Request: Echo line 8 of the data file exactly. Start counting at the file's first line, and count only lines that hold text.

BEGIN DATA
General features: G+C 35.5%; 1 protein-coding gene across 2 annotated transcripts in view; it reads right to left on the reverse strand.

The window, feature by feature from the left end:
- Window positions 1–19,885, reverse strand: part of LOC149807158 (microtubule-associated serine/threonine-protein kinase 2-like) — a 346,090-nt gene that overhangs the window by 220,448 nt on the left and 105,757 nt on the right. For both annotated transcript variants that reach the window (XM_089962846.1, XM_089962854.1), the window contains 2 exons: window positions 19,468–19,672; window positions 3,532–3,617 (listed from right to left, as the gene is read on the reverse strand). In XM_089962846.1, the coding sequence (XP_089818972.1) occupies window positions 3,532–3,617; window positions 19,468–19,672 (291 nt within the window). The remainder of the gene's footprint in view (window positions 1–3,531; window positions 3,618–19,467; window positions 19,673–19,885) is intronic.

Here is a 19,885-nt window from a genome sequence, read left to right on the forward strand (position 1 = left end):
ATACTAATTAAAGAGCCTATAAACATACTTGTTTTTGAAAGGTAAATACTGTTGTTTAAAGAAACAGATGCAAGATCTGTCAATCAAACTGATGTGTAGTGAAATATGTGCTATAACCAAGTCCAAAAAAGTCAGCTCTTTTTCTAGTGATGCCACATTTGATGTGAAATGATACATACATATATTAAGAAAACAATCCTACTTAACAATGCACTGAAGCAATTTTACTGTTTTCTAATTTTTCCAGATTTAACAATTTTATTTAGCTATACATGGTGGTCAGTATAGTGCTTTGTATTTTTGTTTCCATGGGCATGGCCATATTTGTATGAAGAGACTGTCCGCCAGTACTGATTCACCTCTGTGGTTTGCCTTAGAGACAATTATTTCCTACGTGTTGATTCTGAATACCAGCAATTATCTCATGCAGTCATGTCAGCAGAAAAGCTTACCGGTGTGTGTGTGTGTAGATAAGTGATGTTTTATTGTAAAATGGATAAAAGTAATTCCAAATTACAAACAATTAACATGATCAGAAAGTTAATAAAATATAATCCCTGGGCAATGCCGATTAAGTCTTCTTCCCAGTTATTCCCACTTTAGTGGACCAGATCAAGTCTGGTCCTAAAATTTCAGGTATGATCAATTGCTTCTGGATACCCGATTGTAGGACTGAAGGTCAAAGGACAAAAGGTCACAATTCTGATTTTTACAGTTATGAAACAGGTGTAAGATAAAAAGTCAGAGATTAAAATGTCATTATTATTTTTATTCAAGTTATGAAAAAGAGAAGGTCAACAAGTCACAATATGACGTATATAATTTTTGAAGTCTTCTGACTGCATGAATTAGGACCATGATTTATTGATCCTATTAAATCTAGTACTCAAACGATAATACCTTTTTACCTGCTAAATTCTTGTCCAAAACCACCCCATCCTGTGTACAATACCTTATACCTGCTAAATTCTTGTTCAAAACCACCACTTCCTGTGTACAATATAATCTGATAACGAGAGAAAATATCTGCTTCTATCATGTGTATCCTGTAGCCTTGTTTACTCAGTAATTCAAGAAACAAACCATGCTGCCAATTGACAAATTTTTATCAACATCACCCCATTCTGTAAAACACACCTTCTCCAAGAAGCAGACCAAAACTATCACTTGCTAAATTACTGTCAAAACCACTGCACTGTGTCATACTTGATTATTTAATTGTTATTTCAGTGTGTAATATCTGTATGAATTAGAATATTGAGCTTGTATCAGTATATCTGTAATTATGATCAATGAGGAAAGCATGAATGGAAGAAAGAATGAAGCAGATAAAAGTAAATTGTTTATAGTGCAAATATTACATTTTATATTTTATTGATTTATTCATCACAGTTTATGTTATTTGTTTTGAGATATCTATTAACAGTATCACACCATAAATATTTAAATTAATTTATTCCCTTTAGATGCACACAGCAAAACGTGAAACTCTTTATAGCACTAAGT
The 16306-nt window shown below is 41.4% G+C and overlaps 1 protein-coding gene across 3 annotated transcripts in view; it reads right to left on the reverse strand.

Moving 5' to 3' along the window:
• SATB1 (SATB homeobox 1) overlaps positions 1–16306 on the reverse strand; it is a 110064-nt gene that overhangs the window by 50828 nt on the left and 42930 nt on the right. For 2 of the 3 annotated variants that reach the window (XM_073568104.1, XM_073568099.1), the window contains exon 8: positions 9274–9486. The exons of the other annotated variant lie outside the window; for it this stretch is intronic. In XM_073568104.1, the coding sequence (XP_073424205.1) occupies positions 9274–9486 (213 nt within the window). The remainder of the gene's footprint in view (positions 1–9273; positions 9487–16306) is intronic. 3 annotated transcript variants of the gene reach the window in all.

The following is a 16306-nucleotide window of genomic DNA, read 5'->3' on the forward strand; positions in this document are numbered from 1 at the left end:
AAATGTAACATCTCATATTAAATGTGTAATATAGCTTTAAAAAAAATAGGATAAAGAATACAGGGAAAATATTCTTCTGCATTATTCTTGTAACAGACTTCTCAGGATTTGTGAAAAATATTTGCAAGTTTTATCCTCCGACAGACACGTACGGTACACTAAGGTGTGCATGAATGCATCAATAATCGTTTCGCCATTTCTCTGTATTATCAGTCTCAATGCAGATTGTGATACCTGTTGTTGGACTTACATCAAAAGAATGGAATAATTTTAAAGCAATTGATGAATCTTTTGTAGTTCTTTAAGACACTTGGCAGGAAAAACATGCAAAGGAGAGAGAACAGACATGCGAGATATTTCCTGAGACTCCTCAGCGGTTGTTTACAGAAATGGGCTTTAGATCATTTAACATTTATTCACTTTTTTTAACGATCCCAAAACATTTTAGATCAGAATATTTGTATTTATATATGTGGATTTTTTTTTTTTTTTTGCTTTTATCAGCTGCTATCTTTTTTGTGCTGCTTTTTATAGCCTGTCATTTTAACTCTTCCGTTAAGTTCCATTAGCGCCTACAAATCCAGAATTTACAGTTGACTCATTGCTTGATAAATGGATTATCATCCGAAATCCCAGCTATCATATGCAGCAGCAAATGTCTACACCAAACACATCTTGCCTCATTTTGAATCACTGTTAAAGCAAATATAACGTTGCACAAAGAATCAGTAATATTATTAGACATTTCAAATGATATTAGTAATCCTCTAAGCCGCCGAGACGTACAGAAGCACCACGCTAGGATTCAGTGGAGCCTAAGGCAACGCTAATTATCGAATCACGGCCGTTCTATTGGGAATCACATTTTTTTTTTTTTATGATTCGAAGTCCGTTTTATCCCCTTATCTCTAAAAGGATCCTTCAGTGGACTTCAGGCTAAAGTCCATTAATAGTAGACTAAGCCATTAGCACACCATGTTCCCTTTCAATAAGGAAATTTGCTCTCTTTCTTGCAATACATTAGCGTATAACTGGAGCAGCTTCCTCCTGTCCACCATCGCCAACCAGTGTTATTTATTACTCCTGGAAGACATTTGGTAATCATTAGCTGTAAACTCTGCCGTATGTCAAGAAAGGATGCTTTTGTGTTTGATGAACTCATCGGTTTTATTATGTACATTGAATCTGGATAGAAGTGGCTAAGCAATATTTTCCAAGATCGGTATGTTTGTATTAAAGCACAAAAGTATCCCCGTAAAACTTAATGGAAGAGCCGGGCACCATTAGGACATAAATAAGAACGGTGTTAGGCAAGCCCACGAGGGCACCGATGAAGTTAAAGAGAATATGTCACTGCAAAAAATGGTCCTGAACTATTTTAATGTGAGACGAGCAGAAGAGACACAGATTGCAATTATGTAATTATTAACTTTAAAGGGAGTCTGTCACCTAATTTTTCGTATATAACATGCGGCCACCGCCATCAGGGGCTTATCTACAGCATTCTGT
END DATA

• SATB1 (SATB homeobox 1) overlaps positions 1–16306 on the reverse strand; it is a 110064-nt gene that overhangs the window by 50828 nt on the left and 42930 nt on the right. For 2 of the 3 annotated variants that reach the window (XM_073568104.1, XM_073568099.1), the window contains exon 8: positions 9274–9486. The exons of the other annotated variant lie outside the window; for it this stretch is intronic. In XM_073568104.1, the coding sequence (XP_073424205.1) occupies positions 9274–9486 (213 nt within the window). The remainder of the gene's footprint in view (positions 1–9273; positions 9487–16306) is intronic. 3 annotated transcript variants of the gene reach the window in all.